Accounting for the faculty differentials in the production of PhD graduates in a South African university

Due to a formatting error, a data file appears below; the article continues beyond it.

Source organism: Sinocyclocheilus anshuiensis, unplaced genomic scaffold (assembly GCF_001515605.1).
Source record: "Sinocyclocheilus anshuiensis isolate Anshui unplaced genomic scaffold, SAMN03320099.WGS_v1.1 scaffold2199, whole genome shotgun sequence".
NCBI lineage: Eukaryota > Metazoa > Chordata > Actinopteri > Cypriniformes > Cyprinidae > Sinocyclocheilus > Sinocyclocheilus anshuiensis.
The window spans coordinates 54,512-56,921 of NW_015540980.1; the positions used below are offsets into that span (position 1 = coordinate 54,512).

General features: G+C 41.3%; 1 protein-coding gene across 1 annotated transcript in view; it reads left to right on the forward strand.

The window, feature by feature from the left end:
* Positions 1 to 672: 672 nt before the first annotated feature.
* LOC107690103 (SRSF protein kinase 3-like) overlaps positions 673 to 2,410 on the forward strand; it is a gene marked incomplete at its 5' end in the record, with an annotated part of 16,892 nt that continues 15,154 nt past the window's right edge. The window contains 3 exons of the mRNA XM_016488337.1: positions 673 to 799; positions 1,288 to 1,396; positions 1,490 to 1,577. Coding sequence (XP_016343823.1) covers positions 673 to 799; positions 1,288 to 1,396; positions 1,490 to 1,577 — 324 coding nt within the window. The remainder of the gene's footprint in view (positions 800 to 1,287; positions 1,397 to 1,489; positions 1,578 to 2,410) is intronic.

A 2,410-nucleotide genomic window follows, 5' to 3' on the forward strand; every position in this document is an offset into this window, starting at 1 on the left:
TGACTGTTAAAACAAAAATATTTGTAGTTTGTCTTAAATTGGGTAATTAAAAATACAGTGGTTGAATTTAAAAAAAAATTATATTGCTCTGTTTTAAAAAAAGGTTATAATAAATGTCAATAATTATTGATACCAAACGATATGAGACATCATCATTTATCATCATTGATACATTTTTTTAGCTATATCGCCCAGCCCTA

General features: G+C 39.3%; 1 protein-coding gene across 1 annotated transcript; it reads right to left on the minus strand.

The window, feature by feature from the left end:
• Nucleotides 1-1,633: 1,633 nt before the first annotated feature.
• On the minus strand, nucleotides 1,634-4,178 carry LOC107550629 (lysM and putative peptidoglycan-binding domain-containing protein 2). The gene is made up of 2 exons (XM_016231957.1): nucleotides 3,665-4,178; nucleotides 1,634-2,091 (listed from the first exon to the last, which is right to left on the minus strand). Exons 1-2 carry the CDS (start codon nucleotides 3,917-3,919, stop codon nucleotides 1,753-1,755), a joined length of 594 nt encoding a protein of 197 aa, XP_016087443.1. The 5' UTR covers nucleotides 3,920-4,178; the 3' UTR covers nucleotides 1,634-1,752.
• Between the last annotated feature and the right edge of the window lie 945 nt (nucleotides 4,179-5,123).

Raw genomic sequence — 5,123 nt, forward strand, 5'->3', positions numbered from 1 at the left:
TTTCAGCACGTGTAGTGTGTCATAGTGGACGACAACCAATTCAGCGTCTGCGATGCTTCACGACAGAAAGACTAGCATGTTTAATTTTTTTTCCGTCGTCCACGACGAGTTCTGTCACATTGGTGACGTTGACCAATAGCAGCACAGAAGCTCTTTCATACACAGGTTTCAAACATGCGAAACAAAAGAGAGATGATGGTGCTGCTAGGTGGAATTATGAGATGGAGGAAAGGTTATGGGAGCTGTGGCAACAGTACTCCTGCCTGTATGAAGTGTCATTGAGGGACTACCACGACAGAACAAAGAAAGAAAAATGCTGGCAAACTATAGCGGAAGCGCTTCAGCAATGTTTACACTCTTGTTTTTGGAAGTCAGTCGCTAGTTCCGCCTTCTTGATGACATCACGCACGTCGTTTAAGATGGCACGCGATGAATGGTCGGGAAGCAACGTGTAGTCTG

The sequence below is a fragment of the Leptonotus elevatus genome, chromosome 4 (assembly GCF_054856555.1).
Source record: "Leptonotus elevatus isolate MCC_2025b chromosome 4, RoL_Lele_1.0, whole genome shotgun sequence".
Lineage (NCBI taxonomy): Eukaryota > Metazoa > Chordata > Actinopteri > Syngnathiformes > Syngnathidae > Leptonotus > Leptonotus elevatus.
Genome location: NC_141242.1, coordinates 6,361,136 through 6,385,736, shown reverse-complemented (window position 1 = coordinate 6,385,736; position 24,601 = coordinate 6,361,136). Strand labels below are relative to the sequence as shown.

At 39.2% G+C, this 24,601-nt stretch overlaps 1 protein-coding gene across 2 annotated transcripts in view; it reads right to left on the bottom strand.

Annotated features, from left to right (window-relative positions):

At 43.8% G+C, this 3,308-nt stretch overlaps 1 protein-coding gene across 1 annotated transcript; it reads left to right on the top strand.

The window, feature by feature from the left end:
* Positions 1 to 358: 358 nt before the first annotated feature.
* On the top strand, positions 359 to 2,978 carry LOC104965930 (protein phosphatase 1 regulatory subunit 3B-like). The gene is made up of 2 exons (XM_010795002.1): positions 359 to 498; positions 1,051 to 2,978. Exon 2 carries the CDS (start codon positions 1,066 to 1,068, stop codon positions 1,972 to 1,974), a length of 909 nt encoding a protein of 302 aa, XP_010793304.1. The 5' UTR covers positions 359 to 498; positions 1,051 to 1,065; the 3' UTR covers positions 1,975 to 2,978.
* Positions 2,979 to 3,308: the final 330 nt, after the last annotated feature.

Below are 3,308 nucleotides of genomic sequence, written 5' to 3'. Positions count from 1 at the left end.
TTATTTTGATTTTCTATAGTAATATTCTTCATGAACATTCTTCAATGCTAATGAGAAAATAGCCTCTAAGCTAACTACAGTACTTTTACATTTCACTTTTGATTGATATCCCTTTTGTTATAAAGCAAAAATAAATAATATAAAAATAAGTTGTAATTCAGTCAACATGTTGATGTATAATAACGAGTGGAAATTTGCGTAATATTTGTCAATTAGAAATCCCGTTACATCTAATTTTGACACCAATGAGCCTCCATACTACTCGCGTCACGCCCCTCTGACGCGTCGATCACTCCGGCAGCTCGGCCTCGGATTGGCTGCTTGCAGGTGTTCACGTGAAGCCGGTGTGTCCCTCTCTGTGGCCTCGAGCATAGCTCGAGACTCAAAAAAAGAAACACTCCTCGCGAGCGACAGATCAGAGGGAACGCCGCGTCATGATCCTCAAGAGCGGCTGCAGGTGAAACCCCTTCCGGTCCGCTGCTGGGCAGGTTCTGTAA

The ability of an institution to graduate students, also known as the throughput rate, is one of the most important means of an institution receiving a grant/ subsidy from the government. This article sought to interrogate the differentials in throughput rates of PhD graduates per faculty in a selected institution over a period of five years. Framed within the interpretive paradigm, a qualitative approach and a case study design were adopted. A non-probability purposive sample of 30 participants was selected the academic staff within the six faculties that make up the university under investigation. Data was collected through in-depth interviews and document analysis. Interview transcripts were analysed thematically and using the constant comparison technique. The major findings pointed to differentials in PhD production across faculties as emanating from variations in supervision approaches as reflected in the recruitment and selection of candidates, students’ composition, allocation of supervision load, preparation and orientation of candidates, mentoring of both students and junior staff members, as well as monitoring and evaluation of students’ progress. The findings also revealed challenges like lack of financial support for students, poor structural set-up of some faculties as well as “positive” discrimination in some faculties. These factors constrained the throughput rates in different faculties differently, resulting to a difference in PhD graduate production. It is concluded that there are some quality concerns resulting from the poor processes and procedures as well as the number of graduates from some staff members. It is recommended that the university harmonise its diverse PhD processes and procedures, and enlarge some faculties by creating distinct departments to provide requisite support and interventions to narrow the differentials and improve quality.
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